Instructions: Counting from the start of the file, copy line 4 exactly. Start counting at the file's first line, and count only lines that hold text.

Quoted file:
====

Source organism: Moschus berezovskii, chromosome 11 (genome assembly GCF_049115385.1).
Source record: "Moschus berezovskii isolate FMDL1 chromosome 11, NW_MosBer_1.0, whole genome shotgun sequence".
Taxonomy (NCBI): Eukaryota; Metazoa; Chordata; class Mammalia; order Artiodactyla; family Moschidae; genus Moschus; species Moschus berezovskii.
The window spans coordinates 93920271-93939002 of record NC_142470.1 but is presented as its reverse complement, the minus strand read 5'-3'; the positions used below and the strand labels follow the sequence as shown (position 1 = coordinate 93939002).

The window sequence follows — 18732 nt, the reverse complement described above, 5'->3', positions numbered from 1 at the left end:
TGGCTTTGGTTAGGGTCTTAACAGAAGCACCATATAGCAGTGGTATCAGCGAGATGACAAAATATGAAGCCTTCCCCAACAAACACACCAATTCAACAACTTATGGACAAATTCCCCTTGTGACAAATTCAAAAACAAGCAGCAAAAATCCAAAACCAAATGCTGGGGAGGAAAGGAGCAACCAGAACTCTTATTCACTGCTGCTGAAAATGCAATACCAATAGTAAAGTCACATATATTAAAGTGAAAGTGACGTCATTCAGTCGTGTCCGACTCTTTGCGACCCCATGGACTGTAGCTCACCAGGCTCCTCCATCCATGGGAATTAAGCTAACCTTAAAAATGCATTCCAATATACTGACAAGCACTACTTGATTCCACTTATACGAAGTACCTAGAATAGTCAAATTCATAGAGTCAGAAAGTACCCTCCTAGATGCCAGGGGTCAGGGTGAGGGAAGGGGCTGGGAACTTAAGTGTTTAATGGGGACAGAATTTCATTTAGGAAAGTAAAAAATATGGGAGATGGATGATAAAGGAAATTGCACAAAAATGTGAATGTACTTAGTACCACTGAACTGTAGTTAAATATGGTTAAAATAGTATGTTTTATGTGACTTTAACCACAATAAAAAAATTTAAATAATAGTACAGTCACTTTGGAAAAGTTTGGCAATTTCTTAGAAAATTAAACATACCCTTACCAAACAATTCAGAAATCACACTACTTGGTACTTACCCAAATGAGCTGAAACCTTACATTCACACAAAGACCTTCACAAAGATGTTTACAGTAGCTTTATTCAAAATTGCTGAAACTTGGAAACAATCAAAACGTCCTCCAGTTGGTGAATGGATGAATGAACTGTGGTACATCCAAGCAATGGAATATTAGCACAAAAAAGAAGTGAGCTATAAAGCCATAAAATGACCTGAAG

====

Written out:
The window spans coordinates 93920271-93939002 of record NC_142470.1 but is presented as its reverse complement, the minus strand read 5'-3'; the positions used below and the strand labels follow the sequence as shown (position 1 = coordinate 93939002).